The Cleveland Tree Plan is unique in that it is not a city plan, but rather a community-wide collaboration to rebuild the urban forest through partnership. The city is just one member of a team of five organizations who banded together to initiate and fund this project. During the planning process, the team reached out to over 50 additional stakeholders to assess today’s urban forest, determine a unified vision for the future, and develop a way forward together.
Provides guidelines for using low impact development techniques to manage stormwater. Includes information on the local approval process for a project design criteria for various low impact development practices.
The release of the STAR Community Rating System (STAR) in 2012 marked an important milestone in the urban sustainability movement. Hundreds of stakeholders worked together by consensus to deliver a common framework for sustainability with nationally accepted standards for measuring the depth and breadth of the social, economic, and environmental issues that our nation’s cities and counties are facing. STAR stands for Sustainability Tools for
The Urban Forest Action Plan was developed to implement the goals established in the management plan. The goals the action plan focuses on are to protect and restore the urban canopy, support the urban forest, and maximize the benefits of the urban forest for all citizens.
Pittsburgh’s Urban Forest Master Plan is often looked to as a “gold standard” for urban forestry planning. The Master Plan is a road map, providing detailed information, recommendations, and resources needed to effectively and proactively manage and grow a city’s tree canopy. More importantly it provides a shared vision for the future of the urban forest to inspire and engage stakeholders in the care and protection of trees.
This website is an online library that features a flip-book style presentation of The Pittsburgh Urban Forest Master Plan. The online library recommends similar written plans based on the selection you are currently reading. In this case, because an Urban Forestry Master Plan was selected to read, the website recommends similar types of writing and provides access to a library of community urban forestry plans. As you select different writings, the recommended additional readings may change based on what the user seeks out. This library contains written plans on a multitude of green infrastructure management activities.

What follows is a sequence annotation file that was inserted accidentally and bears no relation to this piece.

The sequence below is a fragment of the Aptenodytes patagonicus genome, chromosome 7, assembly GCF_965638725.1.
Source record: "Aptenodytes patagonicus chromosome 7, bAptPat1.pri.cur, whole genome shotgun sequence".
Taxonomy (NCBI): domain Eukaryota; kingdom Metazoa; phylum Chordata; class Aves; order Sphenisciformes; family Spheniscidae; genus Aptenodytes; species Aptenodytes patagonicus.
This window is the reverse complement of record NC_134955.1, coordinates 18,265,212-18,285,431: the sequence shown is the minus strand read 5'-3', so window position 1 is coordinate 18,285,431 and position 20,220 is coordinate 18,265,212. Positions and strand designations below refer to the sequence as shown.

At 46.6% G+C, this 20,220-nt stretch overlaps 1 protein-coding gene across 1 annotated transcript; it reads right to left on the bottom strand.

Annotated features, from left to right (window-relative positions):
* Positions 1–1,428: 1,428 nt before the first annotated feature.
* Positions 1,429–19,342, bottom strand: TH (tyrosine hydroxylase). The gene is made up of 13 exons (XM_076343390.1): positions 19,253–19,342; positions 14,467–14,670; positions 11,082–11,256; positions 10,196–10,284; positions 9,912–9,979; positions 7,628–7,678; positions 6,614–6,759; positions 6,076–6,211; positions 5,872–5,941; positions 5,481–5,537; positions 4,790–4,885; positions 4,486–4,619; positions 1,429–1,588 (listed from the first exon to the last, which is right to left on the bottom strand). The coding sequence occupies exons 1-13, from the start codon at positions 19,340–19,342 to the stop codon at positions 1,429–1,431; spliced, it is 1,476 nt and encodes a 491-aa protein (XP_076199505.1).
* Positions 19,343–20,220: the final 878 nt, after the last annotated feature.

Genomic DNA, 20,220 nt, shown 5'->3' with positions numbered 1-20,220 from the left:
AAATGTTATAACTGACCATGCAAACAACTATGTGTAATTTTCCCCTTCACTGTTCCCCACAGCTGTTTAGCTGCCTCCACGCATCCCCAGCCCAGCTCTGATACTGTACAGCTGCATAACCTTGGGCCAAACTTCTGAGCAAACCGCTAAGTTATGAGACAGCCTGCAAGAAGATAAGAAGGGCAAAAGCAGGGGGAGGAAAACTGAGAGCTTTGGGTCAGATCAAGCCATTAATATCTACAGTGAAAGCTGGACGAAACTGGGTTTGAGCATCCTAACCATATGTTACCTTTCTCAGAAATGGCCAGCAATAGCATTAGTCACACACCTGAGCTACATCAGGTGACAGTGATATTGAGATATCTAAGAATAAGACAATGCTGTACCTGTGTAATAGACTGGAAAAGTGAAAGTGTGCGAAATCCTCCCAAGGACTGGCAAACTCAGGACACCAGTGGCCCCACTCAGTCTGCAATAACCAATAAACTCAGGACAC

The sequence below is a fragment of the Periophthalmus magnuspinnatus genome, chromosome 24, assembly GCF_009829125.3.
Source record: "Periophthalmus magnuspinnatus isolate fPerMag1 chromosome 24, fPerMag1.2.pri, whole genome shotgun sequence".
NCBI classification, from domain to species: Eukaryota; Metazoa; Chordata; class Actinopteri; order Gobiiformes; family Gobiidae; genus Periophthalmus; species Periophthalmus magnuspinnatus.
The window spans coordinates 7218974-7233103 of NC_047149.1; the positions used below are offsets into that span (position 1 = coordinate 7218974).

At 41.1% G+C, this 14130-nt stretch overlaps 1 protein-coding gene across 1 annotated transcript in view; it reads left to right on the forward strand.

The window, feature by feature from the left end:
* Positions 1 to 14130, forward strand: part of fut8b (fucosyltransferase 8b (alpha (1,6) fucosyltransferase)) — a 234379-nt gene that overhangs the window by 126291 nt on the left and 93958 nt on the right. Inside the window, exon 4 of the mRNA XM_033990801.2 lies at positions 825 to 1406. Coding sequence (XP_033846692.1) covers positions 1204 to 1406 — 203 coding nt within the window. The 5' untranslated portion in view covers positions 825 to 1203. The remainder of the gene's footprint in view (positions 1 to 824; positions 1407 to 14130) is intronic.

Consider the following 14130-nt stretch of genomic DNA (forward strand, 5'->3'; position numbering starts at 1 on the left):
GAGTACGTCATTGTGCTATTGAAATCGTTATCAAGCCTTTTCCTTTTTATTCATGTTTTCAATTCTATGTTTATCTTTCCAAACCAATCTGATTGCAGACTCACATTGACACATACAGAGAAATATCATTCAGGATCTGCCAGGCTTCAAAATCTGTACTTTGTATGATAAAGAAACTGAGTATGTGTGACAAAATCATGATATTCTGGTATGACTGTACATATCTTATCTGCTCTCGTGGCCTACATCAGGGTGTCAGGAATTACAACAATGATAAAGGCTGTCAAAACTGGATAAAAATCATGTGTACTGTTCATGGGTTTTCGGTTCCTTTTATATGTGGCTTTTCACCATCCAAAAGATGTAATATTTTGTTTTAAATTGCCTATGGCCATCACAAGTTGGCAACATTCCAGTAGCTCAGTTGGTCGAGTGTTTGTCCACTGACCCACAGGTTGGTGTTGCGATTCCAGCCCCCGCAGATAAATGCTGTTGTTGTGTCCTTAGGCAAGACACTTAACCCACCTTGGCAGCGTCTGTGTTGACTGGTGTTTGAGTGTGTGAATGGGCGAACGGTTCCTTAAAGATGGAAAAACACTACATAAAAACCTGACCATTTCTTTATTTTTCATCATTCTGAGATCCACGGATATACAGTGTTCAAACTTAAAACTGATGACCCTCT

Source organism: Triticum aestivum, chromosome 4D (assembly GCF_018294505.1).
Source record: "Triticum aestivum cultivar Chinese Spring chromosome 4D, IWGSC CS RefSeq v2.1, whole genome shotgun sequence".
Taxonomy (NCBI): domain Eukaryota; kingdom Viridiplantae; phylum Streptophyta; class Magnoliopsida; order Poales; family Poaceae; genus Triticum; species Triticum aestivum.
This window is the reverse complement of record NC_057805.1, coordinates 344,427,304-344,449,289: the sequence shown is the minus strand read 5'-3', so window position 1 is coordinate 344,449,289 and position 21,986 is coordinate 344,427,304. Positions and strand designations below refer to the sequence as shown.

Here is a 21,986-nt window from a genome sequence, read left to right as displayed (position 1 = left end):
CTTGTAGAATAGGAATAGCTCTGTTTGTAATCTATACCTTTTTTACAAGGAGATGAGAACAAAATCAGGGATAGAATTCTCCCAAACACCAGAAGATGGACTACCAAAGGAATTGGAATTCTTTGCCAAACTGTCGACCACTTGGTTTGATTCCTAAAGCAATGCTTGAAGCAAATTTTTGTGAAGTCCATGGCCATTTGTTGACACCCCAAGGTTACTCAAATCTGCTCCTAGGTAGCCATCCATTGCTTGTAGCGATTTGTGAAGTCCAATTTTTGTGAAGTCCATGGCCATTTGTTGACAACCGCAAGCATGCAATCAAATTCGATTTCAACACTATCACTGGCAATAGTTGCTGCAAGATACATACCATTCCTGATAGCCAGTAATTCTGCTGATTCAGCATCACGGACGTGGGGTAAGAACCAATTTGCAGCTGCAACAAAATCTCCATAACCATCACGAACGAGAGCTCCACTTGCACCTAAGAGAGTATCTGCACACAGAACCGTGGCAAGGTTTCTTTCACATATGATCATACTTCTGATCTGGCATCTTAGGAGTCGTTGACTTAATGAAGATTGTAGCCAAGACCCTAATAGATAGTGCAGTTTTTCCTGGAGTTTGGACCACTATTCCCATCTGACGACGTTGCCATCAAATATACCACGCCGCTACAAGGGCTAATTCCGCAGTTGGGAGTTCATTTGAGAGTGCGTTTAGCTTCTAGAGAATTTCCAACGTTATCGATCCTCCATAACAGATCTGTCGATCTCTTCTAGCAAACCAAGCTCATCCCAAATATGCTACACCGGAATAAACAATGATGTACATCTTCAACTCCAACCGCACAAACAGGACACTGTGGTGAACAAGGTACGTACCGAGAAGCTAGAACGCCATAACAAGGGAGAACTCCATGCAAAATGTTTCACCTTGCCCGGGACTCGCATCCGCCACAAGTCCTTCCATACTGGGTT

Montgomery County’s Department of Environmental Protection (DEP) present an evaluation of the current MS4 permits. After addressing all parts of the permit they summarize lessons learned. They found that the time required to build an effective restoration program is mismatched by the current 5 year MS4 cycle. Adaptive management approach should be used when administering the MS4. They believe there is a lot more that needs to be understood regarding the effectiveness of practices to improve water quality and how to make programs more cost-effective. The would like to design a program to better evaluate the effectiveness of the State’s stormwater design manual best management practices (green infrastructure). The DEP asserts there needs to be more documentation of the success of Environmental Site Design beyond stream channel morphology.
Within the Lake Macatawa watershed, The Macatawa Area Coordinating Council (MACC) and TetraTech completed a green infrastructure assessment of five partner agencies within four localities using the EPA’s Water Quality Scorecard. This assessment identifies obstacles to MACC green implementation goals by evaluating local codes, policies and procedures. This report describes the assessment process and presents key findings from the reviews of the five partner agencies’ plans, policies and codes with a summary of the action items that the partners could implement.
Provides stormwater managers and site designers with a common understanding of LID goals, objectives, specifications for individual practices, and flow reduction and water quality treatment credits that are applicable to the Puget Sounds region.
The EPA hopes to inspire community leaders to use green infrastructure by providing practical and successful ways to improve community cohesion, the natural environment, and residents’ health. The report summarizes different types of GI and the benefits of these approaches. The report then summarizes how communities can save money by using GI in public projects. It goes on to detail how GI can also be incorporated into private development. Establishing design guidelines is one way to influence private development. To implement these kinds of policies GI benefits must be clear articulated to decisionmakers. The report includes examples of how some communities showed how GI could increase household energy savings, reduce greenhouse gas emission, and create jobs. Additionally, it is important for communities to prioritize projects to maximize benefits. Lastly the report provides a wide range of examples from across the country and addresses water management issues for both the Eastern and Western United States. A list of all the projects associated with the program are presented at the end of the report under 6 broad categories: conceptual design, guidance development, policy review/recommendations, screening and prioritization, modeling and economic benefits.